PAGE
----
Scott Martindaleby Scott Martindale
President, Sabrient Systems LLC

The month of May turned out to be pretty decent for stocks overall, with the S&P 500 large caps up about +2%, with growth greatly outperforming value, and June has got off to a good start, as well. But the smaller caps were the bigger stars, as I have been predicting for several months, with the S&P 600 small caps up +6% for the month. Even after a volatile April, and even though the headlines on trade wars, oil prices, Iran, North Korea, Venezuela, Italy, et al were confusing if not frightful, and even though technical signals suggested overbought conditions and a likely pullback, investors have been reluctant to sell their equities and the late-month pullback was fleeting.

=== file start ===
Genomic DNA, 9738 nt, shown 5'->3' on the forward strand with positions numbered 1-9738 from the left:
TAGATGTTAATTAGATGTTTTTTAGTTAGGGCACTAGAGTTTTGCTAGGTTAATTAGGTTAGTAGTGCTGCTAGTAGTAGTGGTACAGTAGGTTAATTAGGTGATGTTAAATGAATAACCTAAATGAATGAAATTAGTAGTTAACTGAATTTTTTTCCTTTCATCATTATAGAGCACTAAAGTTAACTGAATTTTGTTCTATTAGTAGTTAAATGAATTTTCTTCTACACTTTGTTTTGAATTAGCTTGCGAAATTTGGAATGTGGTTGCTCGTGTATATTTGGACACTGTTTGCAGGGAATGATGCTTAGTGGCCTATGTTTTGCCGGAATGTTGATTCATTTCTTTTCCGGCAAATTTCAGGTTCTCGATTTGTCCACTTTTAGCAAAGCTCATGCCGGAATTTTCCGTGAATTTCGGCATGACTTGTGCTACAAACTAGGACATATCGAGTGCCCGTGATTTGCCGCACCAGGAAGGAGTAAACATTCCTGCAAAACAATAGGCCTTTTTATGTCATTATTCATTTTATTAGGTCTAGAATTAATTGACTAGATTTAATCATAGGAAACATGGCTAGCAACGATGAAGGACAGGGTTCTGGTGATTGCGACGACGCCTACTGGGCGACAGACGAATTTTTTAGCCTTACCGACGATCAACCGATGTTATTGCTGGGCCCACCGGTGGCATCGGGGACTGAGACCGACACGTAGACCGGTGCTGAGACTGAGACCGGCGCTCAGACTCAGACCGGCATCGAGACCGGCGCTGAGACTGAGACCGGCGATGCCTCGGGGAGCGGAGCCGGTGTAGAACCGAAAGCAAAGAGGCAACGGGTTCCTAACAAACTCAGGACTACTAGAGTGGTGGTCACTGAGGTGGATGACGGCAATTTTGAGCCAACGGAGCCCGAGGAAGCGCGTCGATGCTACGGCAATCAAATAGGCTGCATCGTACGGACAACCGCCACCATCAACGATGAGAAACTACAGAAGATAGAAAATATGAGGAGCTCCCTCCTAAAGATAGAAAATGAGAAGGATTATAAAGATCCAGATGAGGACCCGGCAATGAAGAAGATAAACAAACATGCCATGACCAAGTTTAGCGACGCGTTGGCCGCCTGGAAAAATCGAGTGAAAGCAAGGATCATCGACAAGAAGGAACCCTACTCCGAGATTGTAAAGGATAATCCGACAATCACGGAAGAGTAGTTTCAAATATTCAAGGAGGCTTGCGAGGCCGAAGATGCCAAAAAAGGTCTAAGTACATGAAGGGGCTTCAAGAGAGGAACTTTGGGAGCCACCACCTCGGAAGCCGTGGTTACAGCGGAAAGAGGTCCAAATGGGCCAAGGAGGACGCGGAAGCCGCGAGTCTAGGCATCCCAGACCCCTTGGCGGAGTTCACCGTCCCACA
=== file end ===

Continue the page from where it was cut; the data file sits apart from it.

Nevertheless, many commentators are offering up lots of reasons why further upside is limited and stocks likely will turn tail into a downtrend, including political contagion in the EU, the US dollar strengthening too much such that overseas corporate profits take a hit, and yields rising too quickly such that they 1) burden a heavily-leveraged economy and 2) suppress stock prices by spiking the risk-free rate used in a discounted cash flow analysis. But I think the main thing weighing on investors’ minds right now is fear that things are “as good as it gets” when it comes to synchronized global growth, monetary and fiscal stimulus, and year-over-year growth in corporate earnings. In other words, now that the hope and optimism for strong growth actually has materialized into reality, there is nothing more to look forward to, so to speak. The year-over-year EPS comparisons won’t be so eye-popping. Earnings growth inevitably will slow, higher interest rates will suppress valuations, and P/E compression will set in.